Daman Wandke is an accessibility analyst and disability advocate in the Washington, DC area.
My name is Daman Wandke and I work as a User Interface Analyst at SSB BART Group, an information technology (IT) accessibility consulting company. In this role, I provide consulting to large corporations on how to make their IT accessible. I am also a national disability advocate, currently serving as a Board Member of PolicyWorks, where we advocate to improve public policy that would increase employment access for people with disabilities. Previously, I served as the Student Advisory Council Chair of the US Business Leadership Network. My advocacy efforts focus on accessible information technology and increasing disability employment. I earned my Master of Business Administration in an accelerated one-year program. My resume includes accessibility work at many federal agencies: NOAA, USDA, NASA and FHFA. Oh…and I happen to have Cerebral Palsy (CP).
Having CP taught me how to accomplish tasks differently. I use an electric scooter and forearm crutches for mobility. I lack in the fine motor department, so I need help with some tasks. My speech is moderately affected by CP, so sometimes I have to get creative in verbal communication if people do not know me well. Having a disability has taught me a lot in life that has contributed to my successes. I am a good problem solver and creative. What do you do when you can’t use keys? Install a keyless entry lock on your apartment’s door that works with a remote, just like a car. My disability also taught me about management and teamwork. I have been hiring and managing personal care attendants since I entered college.
I recently saw a sweatshirt advertised on Facebook page dedicated to CP awareness that said: “Someone I know needs a cure.” I found that sentiment to be somewhat offensive. I am a successful 25 year old that would not be where I am today without CP. My disability is my “normal.” Where would I be today without CP? I wouldn’t be consulting with large companies on how they can improve their IT accessibility.I wouldn’t be advocating side-by-side with national leaders for the disability community. Yes, my body works differently but it’s not broken, nor sick, nor does it need to be cured.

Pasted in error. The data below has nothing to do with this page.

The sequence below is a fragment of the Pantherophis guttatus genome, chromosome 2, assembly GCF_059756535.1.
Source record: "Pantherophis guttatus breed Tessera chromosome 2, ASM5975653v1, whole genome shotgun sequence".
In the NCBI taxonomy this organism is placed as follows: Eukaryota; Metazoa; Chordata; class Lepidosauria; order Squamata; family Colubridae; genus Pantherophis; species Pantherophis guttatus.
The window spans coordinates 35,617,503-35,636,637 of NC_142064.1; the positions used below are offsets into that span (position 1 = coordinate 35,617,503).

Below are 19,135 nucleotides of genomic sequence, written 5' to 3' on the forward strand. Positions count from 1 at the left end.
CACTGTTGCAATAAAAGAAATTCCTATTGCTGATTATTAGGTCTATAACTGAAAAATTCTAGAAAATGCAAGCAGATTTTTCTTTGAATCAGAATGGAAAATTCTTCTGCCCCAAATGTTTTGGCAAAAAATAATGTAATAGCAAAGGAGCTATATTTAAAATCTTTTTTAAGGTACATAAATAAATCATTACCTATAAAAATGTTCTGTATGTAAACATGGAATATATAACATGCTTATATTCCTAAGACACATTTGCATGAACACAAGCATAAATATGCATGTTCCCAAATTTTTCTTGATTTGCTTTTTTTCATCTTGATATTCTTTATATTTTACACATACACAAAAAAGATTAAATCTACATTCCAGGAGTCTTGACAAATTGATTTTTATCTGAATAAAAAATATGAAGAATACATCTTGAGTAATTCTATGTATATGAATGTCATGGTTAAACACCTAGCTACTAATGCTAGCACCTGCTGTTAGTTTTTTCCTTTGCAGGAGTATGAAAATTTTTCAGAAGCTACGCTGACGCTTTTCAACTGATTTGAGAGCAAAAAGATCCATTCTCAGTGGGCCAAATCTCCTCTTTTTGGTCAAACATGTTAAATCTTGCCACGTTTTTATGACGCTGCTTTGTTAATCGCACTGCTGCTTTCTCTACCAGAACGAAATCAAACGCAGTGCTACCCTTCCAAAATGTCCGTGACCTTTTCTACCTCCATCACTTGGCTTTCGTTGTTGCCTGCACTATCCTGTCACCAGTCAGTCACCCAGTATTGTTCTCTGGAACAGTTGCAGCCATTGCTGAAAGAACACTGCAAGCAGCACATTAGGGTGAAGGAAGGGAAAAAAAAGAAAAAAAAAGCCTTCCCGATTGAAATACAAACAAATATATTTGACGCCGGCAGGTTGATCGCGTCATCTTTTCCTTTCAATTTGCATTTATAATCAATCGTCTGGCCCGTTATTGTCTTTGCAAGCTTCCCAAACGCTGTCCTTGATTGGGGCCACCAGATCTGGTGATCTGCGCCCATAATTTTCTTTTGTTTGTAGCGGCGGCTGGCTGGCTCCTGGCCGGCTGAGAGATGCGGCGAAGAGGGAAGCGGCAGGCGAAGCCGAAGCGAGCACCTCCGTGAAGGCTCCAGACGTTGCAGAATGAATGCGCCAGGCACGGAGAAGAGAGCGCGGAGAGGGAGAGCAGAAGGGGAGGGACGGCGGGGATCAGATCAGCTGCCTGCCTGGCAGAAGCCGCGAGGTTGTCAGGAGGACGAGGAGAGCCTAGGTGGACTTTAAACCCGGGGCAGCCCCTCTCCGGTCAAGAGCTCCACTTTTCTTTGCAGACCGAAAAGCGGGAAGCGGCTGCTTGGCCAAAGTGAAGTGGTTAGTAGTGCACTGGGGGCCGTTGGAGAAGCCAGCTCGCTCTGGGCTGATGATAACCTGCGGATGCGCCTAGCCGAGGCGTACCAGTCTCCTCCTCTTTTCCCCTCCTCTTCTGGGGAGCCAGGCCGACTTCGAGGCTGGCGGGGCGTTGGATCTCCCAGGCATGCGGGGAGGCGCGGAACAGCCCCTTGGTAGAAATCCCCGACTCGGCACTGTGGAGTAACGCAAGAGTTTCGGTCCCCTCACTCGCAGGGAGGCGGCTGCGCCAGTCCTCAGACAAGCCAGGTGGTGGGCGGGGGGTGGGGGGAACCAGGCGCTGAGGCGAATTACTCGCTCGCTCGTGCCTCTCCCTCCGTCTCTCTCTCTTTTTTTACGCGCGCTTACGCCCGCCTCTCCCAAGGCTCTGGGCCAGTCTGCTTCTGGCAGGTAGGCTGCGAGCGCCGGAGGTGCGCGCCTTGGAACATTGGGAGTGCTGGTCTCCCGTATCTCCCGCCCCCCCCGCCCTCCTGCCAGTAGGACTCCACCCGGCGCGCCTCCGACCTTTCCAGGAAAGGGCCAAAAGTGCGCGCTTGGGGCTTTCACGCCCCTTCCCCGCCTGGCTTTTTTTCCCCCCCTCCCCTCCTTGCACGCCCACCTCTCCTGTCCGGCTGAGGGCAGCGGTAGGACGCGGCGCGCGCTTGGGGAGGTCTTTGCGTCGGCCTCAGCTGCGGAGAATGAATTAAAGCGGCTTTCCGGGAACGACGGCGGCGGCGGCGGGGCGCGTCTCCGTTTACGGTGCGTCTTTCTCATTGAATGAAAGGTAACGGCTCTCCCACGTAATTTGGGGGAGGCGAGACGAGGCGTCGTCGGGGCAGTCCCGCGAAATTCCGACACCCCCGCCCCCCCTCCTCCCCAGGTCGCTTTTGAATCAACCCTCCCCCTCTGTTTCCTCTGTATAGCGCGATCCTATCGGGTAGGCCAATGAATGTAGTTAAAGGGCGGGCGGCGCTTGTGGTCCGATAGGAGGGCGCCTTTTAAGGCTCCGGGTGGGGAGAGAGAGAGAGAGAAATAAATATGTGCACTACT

Instead of a cure, let’s advocate for equality. Not only do I not want a cure, I do not want to be “baby talked” because my speech sounds a little different. I do not want to be turned away from an event because the only entrance has stairs. I do not want to have to pick between working full-time and having access to the personal care attendants. Cerebral Palsy doesn’t worsen over one’s lifetime like a disease. Let’s focus on creating a society of equal opportunity for all people with disabilities, including people with Cerebral Palsy, rather than searching for some kind of “cure.”
This post can also be found on Voices of UCP.